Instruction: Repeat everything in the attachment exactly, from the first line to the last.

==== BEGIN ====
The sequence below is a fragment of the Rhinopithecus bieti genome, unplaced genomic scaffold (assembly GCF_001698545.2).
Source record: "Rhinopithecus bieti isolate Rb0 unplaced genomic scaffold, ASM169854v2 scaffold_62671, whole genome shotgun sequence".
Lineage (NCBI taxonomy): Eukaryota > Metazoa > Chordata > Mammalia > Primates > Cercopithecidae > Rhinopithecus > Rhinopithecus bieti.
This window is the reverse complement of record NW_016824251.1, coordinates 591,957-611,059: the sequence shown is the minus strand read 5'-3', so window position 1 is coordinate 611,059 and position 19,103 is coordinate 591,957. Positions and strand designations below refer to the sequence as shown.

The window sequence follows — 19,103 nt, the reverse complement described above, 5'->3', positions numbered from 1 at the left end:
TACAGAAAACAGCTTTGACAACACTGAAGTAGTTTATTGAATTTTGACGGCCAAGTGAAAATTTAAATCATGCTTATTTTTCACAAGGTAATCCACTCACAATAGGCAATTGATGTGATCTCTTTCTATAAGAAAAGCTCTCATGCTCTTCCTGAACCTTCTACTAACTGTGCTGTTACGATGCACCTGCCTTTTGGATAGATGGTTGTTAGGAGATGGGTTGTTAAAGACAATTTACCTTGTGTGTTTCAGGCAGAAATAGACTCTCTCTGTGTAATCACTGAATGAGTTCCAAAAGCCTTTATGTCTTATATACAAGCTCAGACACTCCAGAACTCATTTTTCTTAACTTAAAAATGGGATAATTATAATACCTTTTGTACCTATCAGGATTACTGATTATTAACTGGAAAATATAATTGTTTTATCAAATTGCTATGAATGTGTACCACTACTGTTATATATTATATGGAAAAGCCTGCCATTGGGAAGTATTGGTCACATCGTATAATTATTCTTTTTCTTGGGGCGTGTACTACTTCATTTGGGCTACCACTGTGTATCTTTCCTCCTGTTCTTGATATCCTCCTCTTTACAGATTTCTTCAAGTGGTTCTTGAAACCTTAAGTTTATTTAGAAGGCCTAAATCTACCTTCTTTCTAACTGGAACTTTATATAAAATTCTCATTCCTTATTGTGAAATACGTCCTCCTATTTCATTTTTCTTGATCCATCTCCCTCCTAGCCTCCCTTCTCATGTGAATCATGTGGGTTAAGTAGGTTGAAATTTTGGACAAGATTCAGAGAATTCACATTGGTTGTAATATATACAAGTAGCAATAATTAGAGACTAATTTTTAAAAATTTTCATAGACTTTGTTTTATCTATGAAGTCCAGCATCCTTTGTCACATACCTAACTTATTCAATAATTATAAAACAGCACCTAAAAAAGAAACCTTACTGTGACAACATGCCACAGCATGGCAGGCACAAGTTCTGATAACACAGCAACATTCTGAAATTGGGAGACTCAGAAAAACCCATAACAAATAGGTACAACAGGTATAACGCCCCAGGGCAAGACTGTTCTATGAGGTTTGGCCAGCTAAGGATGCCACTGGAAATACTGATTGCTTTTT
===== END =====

The sequence below is a fragment of the Rhinopithecus bieti genome, unplaced genomic scaffold (assembly GCF_001698545.2).
Source record: "Rhinopithecus bieti isolate Rb0 unplaced genomic scaffold, ASM169854v2 scaffold_62671, whole genome shotgun sequence".
Lineage (NCBI taxonomy): Eukaryota > Metazoa > Chordata > Mammalia > Primates > Cercopithecidae > Rhinopithecus > Rhinopithecus bieti.
This window is the reverse complement of record NW_016824251.1, coordinates 591,957-611,059: the sequence shown is the minus strand read 5'-3', so window position 1 is coordinate 611,059 and position 19,103 is coordinate 591,957. Positions and strand designations below refer to the sequence as shown.

The window sequence follows — 19,103 nt, the reverse complement described above, 5'->3', positions numbered from 1 at the left end:
TACAGAAAACAGCTTTGACAACACTGAAGTAGTTTATTGAATTTTGACGGCCAAGTGAAAATTTAAATCATGCTTATTTTTCACAAGGTAATCCACTCACAATAGGCAATTGATGTGATCTCTTTCTATAAGAAAAGCTCTCATGCTCTTCCTGAACCTTCTACTAACTGTGCTGTTACGATGCACCTGCCTTTTGGATAGATGGTTGTTAGGAGATGGGTTGTTAAAGACAATTTACCTTGTGTGTTTCAGGCAGAAATAGACTCTCTCTGTGTAATCACTGAATGAGTTCCAAAAGCCTTTATGTCTTATATACAAGCTCAGACACTCCAGAACTCATTTTTCTTAACTTAAAAATGGGATAATTATAATACCTTTTGTACCTATCAGGATTACTGATTATTAACTGGAAAATATAATTGTTTTATCAAATTGCTATGAATGTGTACCACTACTGTTATATATTATATGGAAAAGCCTGCCATTGGGAAGTATTGGTCACATCGTATAATTATTCTTTTTCTTGGGGCGTGTACTACTTCATTTGGGCTACCACTGTGTATCTTTCCTCCTGTTCTTGATATCCTCCTCTTTACAGATTTCTTCAAGTGGTTCTTGAAACCTTAAGTTTATTTAGAAGGCCTAAATCTACCTTCTTTCTAACTGGAACTTTATATAAAATTCTCATTCCTTATTGTGAAATACGTCCTCCTATTTCATTTTTCTTGATCCATCTCCCTCCTAGCCTCCCTTCTCATGTGAATCATGTGGGTTAAGTAGGTTGAAATTTTGGACAAGATTCAGAGAATTCACATTGGTTGTAATATATACAAGTAGCAATAATTAGAGACTAATTTTTAAAAATTTTCATAGACTTTGTTTTATCTATGAAGTCCAGCATCCTTTGTCACATACCTAACTTATTCAATAATTATAAAACAGCACCTAAAAAAGAAACCTTACTGTGACAACATGCCACAGCATGGCAGGCACAAGTTCTGATAACACAGCAACATTCTGAAATTGGGAGACTCAGAAAAACCCATAACAAATAGGTACAACAGGTATAACGCCCCAGGGCAAGACTGTTCTATGAGGTTTGGCCAGCTAAGGATGCCACTGGAAATACTGATTGCTTTTT